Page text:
(h) [Take all appropriate measures to eliminate harmful, medically unnecessary or coercive medical interventions, as well as inappropriate medication and over-medication of women. All women should be fully informed of their options, including likely benefits and potential side effects;]

(First alternative)

[Ensure that women are fully informed by properly trained personnel orally, and in writing where appropriate, of the potential dangers, side effects and contraindications as well as the likely benefits of their health-care options, including medication and any surgical interventions, among others; all appropriate measures should be taken to eliminate harmful, medically unnecessary or coercive medical interventions, as well as inappropriate medication and over- medication of women; ensure that immunization is provided to women and girls according to established ethical medical standards;]

(Second alternative)

[Ensure that before medication is prescribed, mechanical devices inserted or sterilization performed, women are examined by a physician, who must give them full information, orally and in writing, on the potential dangers, side effects and contraindications of all the available methods of family planning; ensure that immunization of women and girls does not include experimental drugs, vaccines or abortifacients;]

(i) Strengthen and reorient health services, particularly primary health care, in order to ensure universal access to quality health services for women and girls, [recognizing the rights, duties and responsibilities of parents and other persons legally responsible for children and consistent with the Convention on the Rights of the Child] to reduce ill health and maternal morbidity and to achieve worldwide the agreed-upon goal of reducing maternal mortality by at least 50 per cent of the 1990 levels by the year 2000 and a further one half by the year 2015; ensure that the necessary services are available at each level of the health system; and make reproductive health care accessible, through the primary health-care system, to all individuals of appropriate ages as soon as possible and no later than the year 2015;

(j) [Recognize and deal with the health impact of unsafe abortion as a major public health concern, as agreed in the Programme of Action of the International Conference on Population and Development;]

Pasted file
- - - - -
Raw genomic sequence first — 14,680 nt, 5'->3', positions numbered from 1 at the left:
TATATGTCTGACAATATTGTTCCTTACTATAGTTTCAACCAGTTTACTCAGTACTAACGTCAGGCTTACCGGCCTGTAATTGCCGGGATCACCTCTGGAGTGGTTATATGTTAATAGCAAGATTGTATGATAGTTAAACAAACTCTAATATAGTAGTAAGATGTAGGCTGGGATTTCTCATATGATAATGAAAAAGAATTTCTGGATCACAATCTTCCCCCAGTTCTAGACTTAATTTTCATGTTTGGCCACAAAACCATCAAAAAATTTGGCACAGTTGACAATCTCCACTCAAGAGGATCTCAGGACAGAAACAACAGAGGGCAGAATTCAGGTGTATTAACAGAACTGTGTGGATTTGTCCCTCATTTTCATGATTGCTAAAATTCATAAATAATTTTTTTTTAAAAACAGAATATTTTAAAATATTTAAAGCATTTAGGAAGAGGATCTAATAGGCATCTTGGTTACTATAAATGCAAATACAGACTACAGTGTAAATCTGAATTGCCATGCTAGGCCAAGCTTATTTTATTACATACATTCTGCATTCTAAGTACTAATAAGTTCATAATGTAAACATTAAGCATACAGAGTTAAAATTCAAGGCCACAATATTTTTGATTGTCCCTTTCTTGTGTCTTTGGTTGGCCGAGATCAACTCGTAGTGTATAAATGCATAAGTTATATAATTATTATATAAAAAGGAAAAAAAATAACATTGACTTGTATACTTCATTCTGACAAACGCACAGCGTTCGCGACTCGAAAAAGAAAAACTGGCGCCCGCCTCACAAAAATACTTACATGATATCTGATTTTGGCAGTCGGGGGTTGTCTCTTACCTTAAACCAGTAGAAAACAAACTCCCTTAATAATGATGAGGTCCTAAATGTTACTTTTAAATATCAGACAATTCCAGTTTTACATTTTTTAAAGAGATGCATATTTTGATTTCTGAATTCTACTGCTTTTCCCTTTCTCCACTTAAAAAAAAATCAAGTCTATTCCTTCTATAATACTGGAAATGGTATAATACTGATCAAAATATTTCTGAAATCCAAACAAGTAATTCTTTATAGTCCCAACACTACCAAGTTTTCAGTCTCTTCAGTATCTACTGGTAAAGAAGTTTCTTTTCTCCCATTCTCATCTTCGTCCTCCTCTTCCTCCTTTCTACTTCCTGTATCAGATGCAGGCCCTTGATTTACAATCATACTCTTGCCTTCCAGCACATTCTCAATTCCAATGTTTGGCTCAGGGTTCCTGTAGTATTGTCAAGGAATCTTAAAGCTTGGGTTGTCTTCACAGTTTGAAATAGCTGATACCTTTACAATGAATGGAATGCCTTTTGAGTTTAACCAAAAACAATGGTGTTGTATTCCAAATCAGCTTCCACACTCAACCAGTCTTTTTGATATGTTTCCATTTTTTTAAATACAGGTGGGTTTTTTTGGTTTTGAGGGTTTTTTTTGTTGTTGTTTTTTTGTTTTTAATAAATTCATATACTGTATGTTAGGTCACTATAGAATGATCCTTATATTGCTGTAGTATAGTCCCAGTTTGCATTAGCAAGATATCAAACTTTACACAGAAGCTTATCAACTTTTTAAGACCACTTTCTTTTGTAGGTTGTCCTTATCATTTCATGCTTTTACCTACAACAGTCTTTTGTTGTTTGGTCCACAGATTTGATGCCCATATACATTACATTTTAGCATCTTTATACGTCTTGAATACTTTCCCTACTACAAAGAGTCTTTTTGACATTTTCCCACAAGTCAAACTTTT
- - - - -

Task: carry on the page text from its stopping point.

[Paragraph 8.25 of the Programme of Action of the International Conference on Population and Development states: "In no case should abortion be promoted as a method of family planning. All Governments and relevant intergovernmental and non-governmental organizations are urged to strengthen their commitment to women's health, to deal with the health impact of unsafe abortion 15/ as a major public health concern and to reduce the recourse to abortion through expanded and improved family-planning services. Prevention of unwanted pregnancies must always be given the highest priority and every attempt should be made to eliminate the need for abortion.

Women who have unwanted pregnancies should have ready access to reliable information and compassionate counselling. Any measures or changes related to abortion within the health system can only be determined at the national or local level according to the national legislative process. In circumstances where abortion is not against the law, such abortion should be safe. In all cases, women should have access to quality services for the management of complications arising from abortion. Post-abortion counselling, education and family-planning services should be offered promptly, which will also help to avoid repeat abortions."]

(k) [Consider reviewing laws containing punitive measures against women who have undergone illegal abortions;]

(l) Give particular attention to the needs of girls [taking into account the rights, duties and responsibilities of parents and other persons legally responsible for children and consistent with the Convention on the Rights of the Child] especially the promotion of healthy behaviour, including physical activities; take specific measures for closing the gender gaps in morbidity and mortality where girls are disadvantaged, while achieving internationally approved goals for the reduction of infant and child mortality - specifically, by the year 2000, the reduction of mortality rates of infants and children under five years of age by one third of the 1990 level, or 50 to 70 per 1,000 live births, whichever is less; by the year 2015 an infant mortality rate below 35 per 1,000 live births and an under-five mortality rate below 45 per 1,000;